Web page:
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Updated: Charter Reaches Deal With Bondholders, Will File For Chapter 11

After months of speculation, Charter Communications said Thursday that it has reached a deal in principle with certain debtholders in a restructuring that will reduce its debt by $8 billion and result in the St. Louis-based MSO filing a Chapter 11 bankruptcy petition.

Analysts have been waiting on a Chapter 11 filing for months -- Moody's Investors Service senior vice president Russell Solomon was the first to raise the issue in December.
A pre-packaged bankruptcy such as Charter appears to be proposing -- one where the major debtholders have already reached agreement -- is fairly common and would allow the MSO to emerge rather quickly with a healthier balance sheet.

Past operators that have made similar filings include overbuilder RCN, which filed a pre-packaged Chapter 11 in May 2004, and emerged about six months later with a healthier balance sheet and a stronger stock. In 2002, NTL, now Virgin Media, filed a pre-packaged Chapter 11 that erased about $11 billion in debt.
In an interview Thursday, Solomon said that the restructuring appears to be just what Charter needed.
"This gives them another running head start," Solomon said.
Charter said in December that it had asked its financial adviser Lazard LLC to initiate discussions with its bondholders regarding a possible restructuring.

Speculation surrounding a possible Chapter 11 filing heated up after the MSO said in January that it would not make a $74 million interest payment on some of its debt. As part of today's announcement, Charter said it would now make that interest payment.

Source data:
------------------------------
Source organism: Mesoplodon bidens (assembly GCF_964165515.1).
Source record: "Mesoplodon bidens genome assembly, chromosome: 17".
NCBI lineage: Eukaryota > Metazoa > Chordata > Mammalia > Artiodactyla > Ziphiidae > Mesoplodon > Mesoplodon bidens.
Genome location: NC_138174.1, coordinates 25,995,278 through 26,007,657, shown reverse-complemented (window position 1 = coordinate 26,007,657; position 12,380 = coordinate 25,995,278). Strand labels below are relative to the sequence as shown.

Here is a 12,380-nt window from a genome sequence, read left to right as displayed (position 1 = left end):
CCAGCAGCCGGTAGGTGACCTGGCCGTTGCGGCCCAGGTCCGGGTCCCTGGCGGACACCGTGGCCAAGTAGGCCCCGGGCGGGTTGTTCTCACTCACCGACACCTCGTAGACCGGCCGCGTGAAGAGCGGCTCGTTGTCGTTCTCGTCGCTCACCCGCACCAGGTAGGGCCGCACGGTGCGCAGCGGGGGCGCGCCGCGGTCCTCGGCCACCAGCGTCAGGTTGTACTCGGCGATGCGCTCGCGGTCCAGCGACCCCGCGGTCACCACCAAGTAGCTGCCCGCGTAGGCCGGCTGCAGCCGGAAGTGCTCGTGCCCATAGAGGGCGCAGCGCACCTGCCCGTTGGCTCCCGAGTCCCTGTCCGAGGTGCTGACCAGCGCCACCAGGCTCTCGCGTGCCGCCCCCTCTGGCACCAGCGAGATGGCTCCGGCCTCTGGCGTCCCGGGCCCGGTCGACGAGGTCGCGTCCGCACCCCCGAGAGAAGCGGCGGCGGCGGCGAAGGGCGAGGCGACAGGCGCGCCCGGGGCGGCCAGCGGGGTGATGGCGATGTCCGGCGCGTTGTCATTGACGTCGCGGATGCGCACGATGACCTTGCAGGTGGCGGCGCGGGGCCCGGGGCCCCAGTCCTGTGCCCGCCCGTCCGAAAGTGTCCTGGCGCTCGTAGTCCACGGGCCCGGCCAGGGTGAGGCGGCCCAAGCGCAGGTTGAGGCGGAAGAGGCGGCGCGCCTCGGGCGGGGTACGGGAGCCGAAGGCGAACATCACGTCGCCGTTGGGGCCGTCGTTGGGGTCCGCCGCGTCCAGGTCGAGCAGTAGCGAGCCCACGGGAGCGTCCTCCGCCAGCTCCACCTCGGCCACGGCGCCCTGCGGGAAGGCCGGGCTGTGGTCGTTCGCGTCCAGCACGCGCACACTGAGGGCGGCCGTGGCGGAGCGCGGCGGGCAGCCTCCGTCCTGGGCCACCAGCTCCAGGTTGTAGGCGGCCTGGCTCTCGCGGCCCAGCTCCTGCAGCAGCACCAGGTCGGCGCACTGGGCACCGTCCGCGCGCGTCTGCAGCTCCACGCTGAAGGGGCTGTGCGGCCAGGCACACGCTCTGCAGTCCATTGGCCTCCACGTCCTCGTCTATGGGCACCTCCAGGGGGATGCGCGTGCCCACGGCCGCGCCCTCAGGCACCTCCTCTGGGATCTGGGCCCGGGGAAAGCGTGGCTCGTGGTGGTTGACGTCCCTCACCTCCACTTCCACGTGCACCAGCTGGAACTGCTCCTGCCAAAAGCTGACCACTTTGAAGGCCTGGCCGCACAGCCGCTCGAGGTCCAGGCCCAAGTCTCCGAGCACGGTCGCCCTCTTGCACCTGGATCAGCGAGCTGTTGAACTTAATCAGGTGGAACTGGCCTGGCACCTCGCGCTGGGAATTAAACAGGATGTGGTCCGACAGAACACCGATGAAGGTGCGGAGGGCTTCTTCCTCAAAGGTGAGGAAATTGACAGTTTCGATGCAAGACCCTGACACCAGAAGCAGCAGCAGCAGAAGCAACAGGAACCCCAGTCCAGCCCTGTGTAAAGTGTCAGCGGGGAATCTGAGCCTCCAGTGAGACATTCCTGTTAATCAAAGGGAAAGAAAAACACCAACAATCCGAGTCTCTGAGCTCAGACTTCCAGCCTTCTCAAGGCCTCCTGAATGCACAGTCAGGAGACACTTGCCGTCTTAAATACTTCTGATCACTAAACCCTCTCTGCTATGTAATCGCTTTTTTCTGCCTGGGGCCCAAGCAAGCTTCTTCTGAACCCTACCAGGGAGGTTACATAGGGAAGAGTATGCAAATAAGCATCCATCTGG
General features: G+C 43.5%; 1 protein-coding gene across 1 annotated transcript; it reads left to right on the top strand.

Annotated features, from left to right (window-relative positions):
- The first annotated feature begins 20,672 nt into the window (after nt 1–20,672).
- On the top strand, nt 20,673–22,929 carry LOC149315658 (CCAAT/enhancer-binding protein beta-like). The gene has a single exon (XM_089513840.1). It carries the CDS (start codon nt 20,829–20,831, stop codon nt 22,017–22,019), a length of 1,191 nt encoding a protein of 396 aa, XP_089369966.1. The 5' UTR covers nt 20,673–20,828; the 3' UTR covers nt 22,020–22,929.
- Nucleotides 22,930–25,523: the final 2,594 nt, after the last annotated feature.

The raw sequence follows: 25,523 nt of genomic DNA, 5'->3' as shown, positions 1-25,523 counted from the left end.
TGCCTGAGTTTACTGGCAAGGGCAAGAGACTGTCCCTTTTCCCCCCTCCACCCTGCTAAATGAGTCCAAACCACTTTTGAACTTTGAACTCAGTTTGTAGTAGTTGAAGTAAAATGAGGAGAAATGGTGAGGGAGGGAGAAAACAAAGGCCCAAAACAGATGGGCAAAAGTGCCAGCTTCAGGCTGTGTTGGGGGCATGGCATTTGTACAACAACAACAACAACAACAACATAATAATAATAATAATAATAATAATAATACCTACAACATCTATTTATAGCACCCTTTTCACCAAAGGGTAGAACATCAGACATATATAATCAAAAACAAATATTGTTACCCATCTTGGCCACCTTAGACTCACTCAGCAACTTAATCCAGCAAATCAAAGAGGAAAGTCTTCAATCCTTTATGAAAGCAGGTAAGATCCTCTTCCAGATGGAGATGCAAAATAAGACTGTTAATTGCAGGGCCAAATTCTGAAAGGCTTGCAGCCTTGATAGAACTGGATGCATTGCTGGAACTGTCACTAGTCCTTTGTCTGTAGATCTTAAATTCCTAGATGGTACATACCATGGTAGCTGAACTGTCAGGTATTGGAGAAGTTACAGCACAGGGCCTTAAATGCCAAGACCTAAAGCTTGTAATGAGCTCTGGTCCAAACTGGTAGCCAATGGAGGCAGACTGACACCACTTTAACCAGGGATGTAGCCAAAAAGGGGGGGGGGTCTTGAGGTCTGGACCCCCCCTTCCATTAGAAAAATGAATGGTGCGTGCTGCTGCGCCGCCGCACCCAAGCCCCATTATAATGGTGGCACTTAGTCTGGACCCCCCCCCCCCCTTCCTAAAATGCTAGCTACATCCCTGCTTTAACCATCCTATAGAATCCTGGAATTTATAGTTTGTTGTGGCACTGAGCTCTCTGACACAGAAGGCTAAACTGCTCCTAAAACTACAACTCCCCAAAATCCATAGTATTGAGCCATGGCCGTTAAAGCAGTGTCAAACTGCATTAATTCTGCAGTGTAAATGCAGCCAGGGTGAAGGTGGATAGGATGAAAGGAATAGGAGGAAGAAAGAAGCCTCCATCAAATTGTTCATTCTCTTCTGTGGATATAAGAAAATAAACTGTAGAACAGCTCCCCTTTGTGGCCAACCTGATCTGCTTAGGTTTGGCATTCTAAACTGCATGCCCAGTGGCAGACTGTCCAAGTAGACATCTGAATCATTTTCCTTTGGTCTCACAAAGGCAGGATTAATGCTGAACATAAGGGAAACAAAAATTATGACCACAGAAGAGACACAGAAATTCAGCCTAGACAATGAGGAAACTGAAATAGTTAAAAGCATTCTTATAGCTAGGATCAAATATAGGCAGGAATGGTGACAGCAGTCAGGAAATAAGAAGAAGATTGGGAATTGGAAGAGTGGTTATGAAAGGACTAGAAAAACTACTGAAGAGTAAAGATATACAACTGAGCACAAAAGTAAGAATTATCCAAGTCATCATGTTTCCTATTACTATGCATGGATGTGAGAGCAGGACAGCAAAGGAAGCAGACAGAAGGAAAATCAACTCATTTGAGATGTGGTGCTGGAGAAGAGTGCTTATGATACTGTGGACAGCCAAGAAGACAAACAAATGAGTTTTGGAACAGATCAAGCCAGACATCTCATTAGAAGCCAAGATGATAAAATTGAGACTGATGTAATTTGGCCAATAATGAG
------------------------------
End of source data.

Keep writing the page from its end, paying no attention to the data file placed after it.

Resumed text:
Charter has been saddled with a huge debt burden practically from its beginnings in 1998, when Microsoft co-founder Paul Allen purchased the company, combining it with his existing cable assets. What followed was a major acquisitions spree that boosted Charter's footprint, but burdened the company with a huge debt load. Charter has historically been the most leveraged publicly traded cable operator with about $21.5 billion in debt as of Sept. 30. That put the company's leverage ratio at about 10 times cash flow.

With this new deal, Charter will have lowered its debt to about $13.5 billion, and its leverage ratio to between 7 and 8 times cash flow.
The deal appears complicated but essentially boils down to this: Charter will file for Chapter 11 bankruptcy protection by April 1, and give creditors the option of accepting new shares in a recapitalized company, warrants to purchase shares in the new company, or exchange their interests for new debt. Charter will also raise $3 billion for the restructuring,

Left in the lurch: holders of Charter's common stock. According to the statement holders of Charter's common shares "will not receive any amounts on account of their common stock, which will be cancelled."
Investors apparently got the message - Charter stock was down 64% (4 cents each) to 3 cents per share in afternoon trading.
Allen, who serves as the operator's chairman and owns about 51% of Charter's equity and 93% of its voting stock will continue to be an investor in the company and will retain the largest voting stake in the company, the statement added.
"We are pleased to have reached an agreement with such a significant portion of our bondholders on a long-term solution to improve our capital structure" Charter CEO Neil Smit said in a statement. "We are committed to continuing to provide our 5.5 million customers with quality cable, Internet and phone service, and through this agreement, we will be even better positioned to deliver the products and services our customers demand now and in the future. Moreover, the interest and support provided by our stakeholders with their new capital investment underscores their confidence in Charter and our business."
The business appears to be doing well. In a separate press release, Charter released preliminary fourth-quarter results, adding that it expects revenue in the period to rise 7% to $1.7 billion and cash flow to increase 10% to $619 million.